21 November 2004

Breaking covenant

The question may arise: When is it appropriate to break a covenant? In particular, when is it permissible to revoke the ordination of an elder (or pastor)? Possible answers include:

  • Never.
  • Only in cases of unrepentant sin.
  • Whenever you change your mind.

I'll examine each possibility, and then draw a parallel with marriage.


This is the implied standard of the Old Testament. "Who can lay a hand on the Lord's anointed and be guiltless?" (1Sam 26:9-11, NIV).

In the OT, a blessing cannot be revoked, even if it was obtained through deceit (Gen 27:33,35). A commission is even passed on to future generations (Ex 29:9; Dt 10:8; 2Sam 7:12-16). The New Testament reflects this understanding in the exhortation not to be hasty in the laying on of hands (1Tim 5:22).

However, the Lord's anointed or the Anointed One refers only to the king of Israel (1Sam 12:3; Lam 4:20 ) or the Messiah (e.g. Jn 1:41; Ps 2:2; Dan 9:25-26; Mk 14:61; Ac 9:22). Both Messiah (Hebrew) and Christ (Greek) mean "Anointed One". Although every believer is anointed by the Holy Spirit (2Cor 1:21-22; 1Jn 2:20), no believer has a special place as God's anointed – not even an elder.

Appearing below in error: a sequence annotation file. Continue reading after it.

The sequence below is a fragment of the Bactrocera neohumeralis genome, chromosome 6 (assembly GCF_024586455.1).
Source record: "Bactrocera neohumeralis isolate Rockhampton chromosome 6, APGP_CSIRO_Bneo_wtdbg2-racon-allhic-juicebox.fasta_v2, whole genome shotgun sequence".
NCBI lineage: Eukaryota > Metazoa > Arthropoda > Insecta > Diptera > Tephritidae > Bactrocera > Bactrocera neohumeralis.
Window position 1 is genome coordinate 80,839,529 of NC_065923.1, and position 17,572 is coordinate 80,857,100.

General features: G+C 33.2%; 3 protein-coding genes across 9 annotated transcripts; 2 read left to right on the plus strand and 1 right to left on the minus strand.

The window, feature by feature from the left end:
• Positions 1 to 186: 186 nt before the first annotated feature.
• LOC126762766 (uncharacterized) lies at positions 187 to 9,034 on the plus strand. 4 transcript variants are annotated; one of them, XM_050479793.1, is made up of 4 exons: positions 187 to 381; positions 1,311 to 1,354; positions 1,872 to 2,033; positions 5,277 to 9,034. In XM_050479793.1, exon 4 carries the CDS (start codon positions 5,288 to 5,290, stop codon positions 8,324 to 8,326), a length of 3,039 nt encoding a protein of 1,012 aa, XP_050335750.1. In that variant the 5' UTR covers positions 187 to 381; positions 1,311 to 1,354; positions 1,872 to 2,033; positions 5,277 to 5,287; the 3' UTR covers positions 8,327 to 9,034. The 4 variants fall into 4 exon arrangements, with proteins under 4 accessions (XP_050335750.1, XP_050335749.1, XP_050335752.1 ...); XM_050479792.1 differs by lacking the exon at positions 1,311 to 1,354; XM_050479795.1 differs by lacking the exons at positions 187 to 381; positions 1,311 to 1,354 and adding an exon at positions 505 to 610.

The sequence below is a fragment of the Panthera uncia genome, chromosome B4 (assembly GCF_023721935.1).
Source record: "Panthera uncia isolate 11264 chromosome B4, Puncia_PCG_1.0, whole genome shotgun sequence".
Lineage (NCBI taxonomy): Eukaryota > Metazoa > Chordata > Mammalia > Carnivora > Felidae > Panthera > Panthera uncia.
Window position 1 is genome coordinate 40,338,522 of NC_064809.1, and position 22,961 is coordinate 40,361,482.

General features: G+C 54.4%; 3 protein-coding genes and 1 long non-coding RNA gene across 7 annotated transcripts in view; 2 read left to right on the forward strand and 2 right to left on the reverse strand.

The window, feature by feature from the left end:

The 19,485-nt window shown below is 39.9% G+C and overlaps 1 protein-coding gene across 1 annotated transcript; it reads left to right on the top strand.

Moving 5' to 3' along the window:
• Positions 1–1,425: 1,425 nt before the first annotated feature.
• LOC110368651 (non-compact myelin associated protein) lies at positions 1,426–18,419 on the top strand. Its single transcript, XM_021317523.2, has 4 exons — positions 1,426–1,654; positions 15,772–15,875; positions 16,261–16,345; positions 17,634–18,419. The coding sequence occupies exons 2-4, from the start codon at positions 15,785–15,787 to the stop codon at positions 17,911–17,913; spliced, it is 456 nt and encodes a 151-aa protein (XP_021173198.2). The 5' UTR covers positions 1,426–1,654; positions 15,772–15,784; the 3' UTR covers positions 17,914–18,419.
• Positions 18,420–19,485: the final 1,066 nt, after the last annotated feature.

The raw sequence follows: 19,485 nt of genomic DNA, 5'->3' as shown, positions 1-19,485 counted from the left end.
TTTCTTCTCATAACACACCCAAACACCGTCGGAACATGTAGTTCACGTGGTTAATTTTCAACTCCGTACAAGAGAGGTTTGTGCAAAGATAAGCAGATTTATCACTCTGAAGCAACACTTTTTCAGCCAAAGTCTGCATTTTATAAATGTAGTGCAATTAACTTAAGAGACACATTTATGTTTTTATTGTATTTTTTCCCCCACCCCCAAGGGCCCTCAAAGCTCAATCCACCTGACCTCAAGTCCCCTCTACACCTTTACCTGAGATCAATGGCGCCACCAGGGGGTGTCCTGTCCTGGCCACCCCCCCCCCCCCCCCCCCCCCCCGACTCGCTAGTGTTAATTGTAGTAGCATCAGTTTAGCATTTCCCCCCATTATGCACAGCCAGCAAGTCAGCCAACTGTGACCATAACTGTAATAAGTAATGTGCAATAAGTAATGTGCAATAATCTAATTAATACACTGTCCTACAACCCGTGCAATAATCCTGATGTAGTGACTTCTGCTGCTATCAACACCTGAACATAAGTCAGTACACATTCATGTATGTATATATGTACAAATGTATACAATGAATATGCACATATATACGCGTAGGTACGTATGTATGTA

I respect those who apply OT standards to the NT church, but I believe they are in error. No one is above reproach, except the Anointed One himself.

Only in cases of unrepentant sin

This, I believe, is the New Testament position. While an accusation against an elder must not be taken lightly, it is possible to accuse an elder when two or three witnesses can testify to his sin. In such cases, he must be rebuked publicly (1Tim 5:19-20).

The principles for confronting sin in the body apply equally well to elders. First confront him privately. If he refuses to repent, bring along one or two other witnesses. If he still refuses, make the accusation public. Then, and only then, if he still refuses to turn away from sin, exclude him from fellowship (Mt 18:15-17).